The Whole HOG: March/April 2013

“I think when we really see each other, we want to help each other.”
– Amanda Palmer, musician

In his book Imagine: How Creativity Works Jonah Lehrer examines the intricacies of how the human mind creates, from ‘a ha’ moments of epiphany to the way centralized bathrooms help foster innovation in the business environment. Starting with the neural pathways of the brain, and ranging from cultural and historical moments of genius to the benefits of urban friction in modern cities, Lehrer is a nimble guide down the oft-divergent path of creativity.

ImagineImagine has circulated the headquarters of our small green business, where we know from experience that creativity is fostered by hard work, outsider thinking and social exchange. We found Lehrer’s book to be useful, immensely readable, and even inspirational.  (Yep, we heard about the debacle of the fake Bob Dylan quote. We still recommend the book. )

In a footnote, Lehrer remarks, “Architecture has real cognitive consequence.” We think Thomas Hardwick’s Seed Cathedral is an example of consciousness-shifting architecture worth seeing.

Speaking of, this month we’re substituting a B.U.G. Design feature – our monthly creative sustenance – for a timely Ask Dr. HOG feature. Earthquake-prone California and large steel water tanks don’t mix, especially on the playground. Find out why from architect Sally Dominguez, HOG inventor who moonlights as our resident Dr. HOG.

Sally has recently been named ambassador to the humanitarian nonprofit Engineers Without Borders Australia. If you’re in California the first weekend of June, you can catch her making a case for rainwater harvesting – “Good for the plants, good for the planet,” she says – at the Marin Home and Garden Expo.

The ever-expanding Austin musical festival that is South by Southwest (SXSW) had the web (and us too) all abuzz this March. One musician’s name kept surfacing, in part because of a recent TED talk she gave called “The Art of Asking.” Amanda Palmer and her band, Grand Theft Orchestra, raised an unprecedented amount of money through KickStarter for a new album.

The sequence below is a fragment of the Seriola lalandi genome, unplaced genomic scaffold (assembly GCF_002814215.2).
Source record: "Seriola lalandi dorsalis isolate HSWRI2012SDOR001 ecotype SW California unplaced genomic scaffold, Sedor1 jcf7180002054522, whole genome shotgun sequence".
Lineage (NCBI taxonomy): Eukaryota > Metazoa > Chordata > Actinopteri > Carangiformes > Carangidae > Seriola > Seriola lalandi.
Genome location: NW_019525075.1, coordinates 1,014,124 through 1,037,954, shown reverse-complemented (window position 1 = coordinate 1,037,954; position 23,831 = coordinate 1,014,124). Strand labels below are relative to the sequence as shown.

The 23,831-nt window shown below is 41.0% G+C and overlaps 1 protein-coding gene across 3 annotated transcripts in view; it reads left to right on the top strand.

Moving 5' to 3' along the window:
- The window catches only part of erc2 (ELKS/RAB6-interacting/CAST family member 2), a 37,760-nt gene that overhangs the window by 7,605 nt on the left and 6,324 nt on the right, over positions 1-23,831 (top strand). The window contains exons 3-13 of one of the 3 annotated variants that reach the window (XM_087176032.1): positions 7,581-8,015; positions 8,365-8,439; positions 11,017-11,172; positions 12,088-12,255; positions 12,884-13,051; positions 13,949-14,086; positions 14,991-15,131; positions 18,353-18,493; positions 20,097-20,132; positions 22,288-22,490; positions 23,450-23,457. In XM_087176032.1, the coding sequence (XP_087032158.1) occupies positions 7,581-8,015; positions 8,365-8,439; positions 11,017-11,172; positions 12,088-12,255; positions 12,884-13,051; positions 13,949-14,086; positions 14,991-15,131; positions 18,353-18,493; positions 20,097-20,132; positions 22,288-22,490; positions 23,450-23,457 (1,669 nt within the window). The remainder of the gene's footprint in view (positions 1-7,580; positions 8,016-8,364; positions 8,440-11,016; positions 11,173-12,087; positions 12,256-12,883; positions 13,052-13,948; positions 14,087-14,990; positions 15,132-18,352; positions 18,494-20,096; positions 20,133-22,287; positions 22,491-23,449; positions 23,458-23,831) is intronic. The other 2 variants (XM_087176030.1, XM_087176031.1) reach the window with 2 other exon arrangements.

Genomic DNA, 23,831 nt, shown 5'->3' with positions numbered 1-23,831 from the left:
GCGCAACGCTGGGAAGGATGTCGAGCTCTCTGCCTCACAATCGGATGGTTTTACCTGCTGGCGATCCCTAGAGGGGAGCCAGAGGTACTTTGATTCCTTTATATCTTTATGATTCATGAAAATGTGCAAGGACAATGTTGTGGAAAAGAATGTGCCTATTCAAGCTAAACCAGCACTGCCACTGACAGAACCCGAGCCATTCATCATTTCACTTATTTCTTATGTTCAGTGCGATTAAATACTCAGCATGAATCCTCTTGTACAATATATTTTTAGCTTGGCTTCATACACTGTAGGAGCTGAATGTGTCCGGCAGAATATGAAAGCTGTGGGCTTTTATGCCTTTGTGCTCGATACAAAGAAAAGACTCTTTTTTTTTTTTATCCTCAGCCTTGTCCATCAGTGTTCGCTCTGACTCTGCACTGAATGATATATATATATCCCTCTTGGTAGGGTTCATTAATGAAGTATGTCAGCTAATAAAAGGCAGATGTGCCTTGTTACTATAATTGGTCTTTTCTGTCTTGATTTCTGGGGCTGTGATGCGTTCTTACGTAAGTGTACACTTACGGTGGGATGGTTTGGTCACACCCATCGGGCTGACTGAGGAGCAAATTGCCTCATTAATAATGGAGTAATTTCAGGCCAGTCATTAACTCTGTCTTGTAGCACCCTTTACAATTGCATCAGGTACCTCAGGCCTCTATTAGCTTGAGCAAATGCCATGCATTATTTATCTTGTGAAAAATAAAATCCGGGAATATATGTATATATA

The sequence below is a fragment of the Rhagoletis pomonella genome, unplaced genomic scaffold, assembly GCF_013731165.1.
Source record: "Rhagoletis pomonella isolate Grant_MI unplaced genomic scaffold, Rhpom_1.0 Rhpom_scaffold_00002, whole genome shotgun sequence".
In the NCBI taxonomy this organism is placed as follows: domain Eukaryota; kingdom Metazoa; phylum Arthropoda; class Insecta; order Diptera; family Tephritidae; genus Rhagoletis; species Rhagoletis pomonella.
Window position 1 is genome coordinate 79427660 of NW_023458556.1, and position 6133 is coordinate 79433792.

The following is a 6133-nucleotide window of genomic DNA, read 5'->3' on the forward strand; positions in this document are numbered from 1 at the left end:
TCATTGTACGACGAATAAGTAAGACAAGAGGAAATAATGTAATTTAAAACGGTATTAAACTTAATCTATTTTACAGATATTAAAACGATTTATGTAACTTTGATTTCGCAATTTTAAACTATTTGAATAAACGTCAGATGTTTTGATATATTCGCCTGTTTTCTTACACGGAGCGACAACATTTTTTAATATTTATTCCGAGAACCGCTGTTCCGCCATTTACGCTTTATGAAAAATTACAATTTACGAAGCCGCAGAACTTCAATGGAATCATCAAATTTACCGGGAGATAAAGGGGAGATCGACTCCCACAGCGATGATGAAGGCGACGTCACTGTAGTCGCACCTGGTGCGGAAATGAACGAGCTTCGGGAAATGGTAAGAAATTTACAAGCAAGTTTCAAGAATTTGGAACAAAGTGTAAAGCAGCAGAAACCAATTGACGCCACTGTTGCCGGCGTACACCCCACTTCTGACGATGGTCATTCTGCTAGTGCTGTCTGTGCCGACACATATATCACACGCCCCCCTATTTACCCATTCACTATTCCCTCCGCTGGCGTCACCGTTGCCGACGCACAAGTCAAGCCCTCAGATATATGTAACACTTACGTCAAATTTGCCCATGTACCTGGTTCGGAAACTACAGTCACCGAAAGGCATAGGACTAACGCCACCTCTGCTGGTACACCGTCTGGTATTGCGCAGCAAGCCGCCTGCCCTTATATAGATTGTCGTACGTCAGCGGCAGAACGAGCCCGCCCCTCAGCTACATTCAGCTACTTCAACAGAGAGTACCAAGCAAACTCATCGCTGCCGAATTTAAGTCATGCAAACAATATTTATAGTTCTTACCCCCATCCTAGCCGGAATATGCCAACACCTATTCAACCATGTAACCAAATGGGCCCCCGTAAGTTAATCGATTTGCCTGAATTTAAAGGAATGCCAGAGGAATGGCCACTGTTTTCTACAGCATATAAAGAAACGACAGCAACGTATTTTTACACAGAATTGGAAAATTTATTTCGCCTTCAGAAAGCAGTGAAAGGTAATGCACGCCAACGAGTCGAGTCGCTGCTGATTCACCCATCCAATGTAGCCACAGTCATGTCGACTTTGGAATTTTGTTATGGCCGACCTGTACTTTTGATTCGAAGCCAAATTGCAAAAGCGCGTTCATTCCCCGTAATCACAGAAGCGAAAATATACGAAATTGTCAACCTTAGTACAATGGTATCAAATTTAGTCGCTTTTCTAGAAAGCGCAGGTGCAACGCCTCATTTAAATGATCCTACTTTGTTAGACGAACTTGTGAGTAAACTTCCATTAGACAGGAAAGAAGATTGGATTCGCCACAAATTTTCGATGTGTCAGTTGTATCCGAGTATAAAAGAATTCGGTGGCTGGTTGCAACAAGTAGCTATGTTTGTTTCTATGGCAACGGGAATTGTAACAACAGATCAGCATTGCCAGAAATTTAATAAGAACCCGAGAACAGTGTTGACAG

Art of AskingFearless, bold, and a fly-by-the-seat-of-her-pants kind of a performer, Amanda uses her outsider status – Lehrer makes the case that this is an important perspective for looking at a problem from a new angle – to reframe the music-industry question, “How do you make people pay for your music?”

Her paradigm-shifting answer: “I didn’t make them. I asked them, and through the very act of asking people, I connected with them. And when you connect with them, people want to help you.”

“Hell is a place where nothing connects with nothing,” T.S. Eliot wrote in an introduction to Dante’s Inferno. Lehrer opens Imagine with this quote and proceeds to demonstrate with example after example that the best way of coming up with something from nothing – the definition of creative problem solving – is to make unexpected connections across diverse fields of knowledge.

It is as a connector that Amanda Palmer envisions a musician at her most successful. She says, “For most of human history, musicians, artists, they’ve been part of their community, connectors and openers, not untouchable stars.” To get a sense of her ability to connect in action, check out how she crowdsourced a SXSW showcase and panel in under 24 hours.

We strive to connect-the-dots in unexpected ways and bring new perspectives to you in The Whole HOG.  The Amsha Africa Foundation’s project to bring rainwater harvesting to rural Kenya makes us think about the value of water differently. Keep reading to find out more.

The Whole HOG: February 2013

Water-centric Green Design News

“The Rainwater HOG makes it easy to commit to a lifestyle of rationalized use and conservation. The system boasts negligible costs, simple technology, and immediate results.
-Beverly Maloney-Fischback, CEO, Founder and Publisher of Organic Spa Magazine